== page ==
7 Of The Oldest And Best Preserved Foods Discovered By Archaeologists

No, we’re not talking about the pizza you discovered tucked away in your fridge and promptly ate. We’re talking centuries old food, like, older-than-your-grandmother’s-mother old.

And seeing as food isn’t something that is known for its ability to last long, these finds are really a miracle.

Here’s the short, and undeniably unappetizing menu.

1. 5,500-Year-Old Burnt Bread

When you burn bread, you get rid of the evidence. If you don’t, it’s going to get discovered 5,500 years later and then you’ll get laughed at 5,500 years later.

This hunk of bread was burned so bad that scientists originally mistook the find for charcoal. But once they stuck it under a microscope, they could see ancient grains of barley.


2. 2,400-Year-Old Bone Soup

It’s true that some of the best archaeological finds come from tombs, but archaeologists in China were a little surprised when they found a bronze cooking pot containing a ready meal.

Yup. Nothing quite like a 2,400-year-old bone soup.

I mean yeah it’s turned green, but hey – it’s still liquid, and the bones are still floating on top.


3. 3,000-Year-Old Butter

Thousands of years ago, butter was better and a lot more valuable. So what would an ordinary dude do if he had a bit of butter and no time to eat it all?

Bury it in a bog of course – only one Irish farmer did exactly that, and then forgot about it.

Sadly, no one will ever know what it tastes like because according to The National Museum of Ireland conservator Carol Smith, “It’s a national treasure”.


4. Nearly 1,700-Year-Old Bottle Of Wine

Here’s another fun find from a tomb.

Archaeologists (and possibly alcoholics) were delighted to find the oldest unopened bottle of wine during the excavation of a Roman nobleman’s tomb near Speyer, Germany.

It is almost 1,700 years old and survived the fall of Rome, and also, all the wars that subsequently followed.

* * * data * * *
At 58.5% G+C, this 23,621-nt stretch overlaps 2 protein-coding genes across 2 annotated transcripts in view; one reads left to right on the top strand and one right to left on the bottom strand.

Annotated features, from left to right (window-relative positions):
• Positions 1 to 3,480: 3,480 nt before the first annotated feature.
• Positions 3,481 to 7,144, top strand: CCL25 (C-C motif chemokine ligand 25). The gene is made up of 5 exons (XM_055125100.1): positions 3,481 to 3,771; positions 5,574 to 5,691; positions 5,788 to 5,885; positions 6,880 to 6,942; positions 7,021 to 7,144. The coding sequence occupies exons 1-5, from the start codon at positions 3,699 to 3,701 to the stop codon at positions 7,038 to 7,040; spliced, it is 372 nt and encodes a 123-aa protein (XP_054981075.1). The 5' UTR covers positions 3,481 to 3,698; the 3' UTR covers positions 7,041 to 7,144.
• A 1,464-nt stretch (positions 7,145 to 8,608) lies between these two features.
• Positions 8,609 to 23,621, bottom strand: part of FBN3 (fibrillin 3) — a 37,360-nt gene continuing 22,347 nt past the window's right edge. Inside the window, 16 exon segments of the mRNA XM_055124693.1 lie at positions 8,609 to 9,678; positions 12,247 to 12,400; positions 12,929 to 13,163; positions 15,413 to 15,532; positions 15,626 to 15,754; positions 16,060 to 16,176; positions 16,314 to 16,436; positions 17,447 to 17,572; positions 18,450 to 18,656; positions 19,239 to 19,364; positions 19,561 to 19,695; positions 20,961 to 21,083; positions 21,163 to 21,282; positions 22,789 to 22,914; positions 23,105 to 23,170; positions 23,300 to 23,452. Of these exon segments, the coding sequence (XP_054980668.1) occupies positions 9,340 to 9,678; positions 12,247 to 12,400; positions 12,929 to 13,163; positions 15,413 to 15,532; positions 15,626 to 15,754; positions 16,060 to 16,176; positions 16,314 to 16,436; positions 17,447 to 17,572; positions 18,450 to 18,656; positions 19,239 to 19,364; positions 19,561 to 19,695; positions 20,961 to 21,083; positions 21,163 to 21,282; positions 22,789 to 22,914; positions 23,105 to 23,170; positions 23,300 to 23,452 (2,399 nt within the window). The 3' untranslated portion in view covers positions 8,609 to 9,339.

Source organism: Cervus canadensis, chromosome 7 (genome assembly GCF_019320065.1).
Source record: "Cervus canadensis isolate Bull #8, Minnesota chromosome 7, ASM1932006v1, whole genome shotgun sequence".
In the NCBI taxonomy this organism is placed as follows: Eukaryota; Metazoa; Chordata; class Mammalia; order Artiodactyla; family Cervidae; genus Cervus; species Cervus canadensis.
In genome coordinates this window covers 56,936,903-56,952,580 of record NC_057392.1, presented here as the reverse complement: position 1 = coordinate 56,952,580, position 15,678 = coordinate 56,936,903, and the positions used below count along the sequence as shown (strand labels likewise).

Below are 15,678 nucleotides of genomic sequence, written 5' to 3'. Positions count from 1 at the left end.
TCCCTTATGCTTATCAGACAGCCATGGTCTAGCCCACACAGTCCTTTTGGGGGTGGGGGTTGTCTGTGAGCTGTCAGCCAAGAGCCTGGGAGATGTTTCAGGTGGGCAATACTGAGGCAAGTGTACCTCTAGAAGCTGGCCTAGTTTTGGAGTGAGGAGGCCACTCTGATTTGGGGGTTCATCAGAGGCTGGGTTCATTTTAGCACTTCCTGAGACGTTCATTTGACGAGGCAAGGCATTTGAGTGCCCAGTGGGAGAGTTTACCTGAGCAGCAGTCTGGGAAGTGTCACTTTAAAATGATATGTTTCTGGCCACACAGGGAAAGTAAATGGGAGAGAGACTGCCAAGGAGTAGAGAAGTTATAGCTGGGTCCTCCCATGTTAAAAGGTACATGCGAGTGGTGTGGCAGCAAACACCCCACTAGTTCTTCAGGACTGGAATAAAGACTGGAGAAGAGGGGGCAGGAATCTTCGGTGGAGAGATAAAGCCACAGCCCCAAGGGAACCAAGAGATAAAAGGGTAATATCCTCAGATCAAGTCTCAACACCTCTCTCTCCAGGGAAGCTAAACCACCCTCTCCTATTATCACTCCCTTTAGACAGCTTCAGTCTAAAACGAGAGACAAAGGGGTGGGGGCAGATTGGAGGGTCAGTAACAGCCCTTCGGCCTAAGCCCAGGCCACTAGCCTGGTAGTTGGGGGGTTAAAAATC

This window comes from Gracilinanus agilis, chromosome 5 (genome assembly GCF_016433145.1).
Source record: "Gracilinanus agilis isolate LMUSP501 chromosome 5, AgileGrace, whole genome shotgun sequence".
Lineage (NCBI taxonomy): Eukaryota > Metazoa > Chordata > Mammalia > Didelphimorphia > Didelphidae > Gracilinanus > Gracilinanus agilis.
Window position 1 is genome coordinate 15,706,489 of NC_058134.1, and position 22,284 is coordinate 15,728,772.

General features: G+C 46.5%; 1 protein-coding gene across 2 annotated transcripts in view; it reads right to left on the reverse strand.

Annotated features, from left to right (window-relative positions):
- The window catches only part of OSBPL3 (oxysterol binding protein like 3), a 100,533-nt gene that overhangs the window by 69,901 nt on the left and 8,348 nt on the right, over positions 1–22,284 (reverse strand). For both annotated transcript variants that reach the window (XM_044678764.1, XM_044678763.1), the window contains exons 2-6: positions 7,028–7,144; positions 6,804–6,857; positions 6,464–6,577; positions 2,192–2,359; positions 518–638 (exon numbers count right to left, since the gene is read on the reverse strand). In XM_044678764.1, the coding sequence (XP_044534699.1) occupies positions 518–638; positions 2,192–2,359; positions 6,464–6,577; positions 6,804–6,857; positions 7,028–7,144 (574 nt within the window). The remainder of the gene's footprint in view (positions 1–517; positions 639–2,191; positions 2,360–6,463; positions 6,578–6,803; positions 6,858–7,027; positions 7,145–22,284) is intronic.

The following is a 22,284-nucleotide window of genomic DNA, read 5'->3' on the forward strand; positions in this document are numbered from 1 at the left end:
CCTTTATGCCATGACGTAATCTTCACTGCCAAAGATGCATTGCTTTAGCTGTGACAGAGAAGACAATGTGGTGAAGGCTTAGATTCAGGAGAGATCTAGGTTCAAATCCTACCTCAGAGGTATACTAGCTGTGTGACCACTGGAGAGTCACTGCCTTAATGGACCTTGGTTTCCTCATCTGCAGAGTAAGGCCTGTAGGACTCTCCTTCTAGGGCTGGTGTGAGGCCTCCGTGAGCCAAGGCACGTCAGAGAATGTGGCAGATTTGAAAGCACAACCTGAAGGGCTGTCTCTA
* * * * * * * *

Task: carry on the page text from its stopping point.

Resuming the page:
Olive oil poured in the bottle and a thick wax seal helped preserve the contents, but as wine professor Monika Christmann warns, “it would not bring joy to the palate.”


5. 2,000-Year-Old Beef Jerky

A mysterious black substance was found in an ancient tomb in Shaanxi Province, China, that turned out to be the world’s oldest beef jerky. The beef jerky was sealed in a bronze pot to feed the tomb’s inhabitants on their journey to the afterlife.

Except if they were to taste the carbonized meat today, it would kill them, but you know, they’re like already dead.


6. 4,000-Year-Old Noodles

The beautifully preserved, long, thin yellow noodles were found inside an overturned bowl buried at Lajia.

The most probable explanation for this find is a likely flooding of the Yellow river that caused an unfortunate diner (an impoverished college student, perhaps?) to abandon his bowl of millet grass noodles and run for it.


7. 106-Year-Old Chocolate

These discoloured chocolates might lack in taste, but not in history. Probably the oldest in the world, they were made to mark the Coronation of King Edward VII on June 26, 1902.

They were presented to schoolgirl Martha Greig in that same year who unlike other schoolgirls, resisted the urge to gobble down the chocolates, and kept them as a souvenir instead.

She eventually passed it on to her daughter who in turn gave it to her own daughter, Freida McIntosh, who has now passed the confectionery into the safe hands of the St Andrews Preservation Trust.


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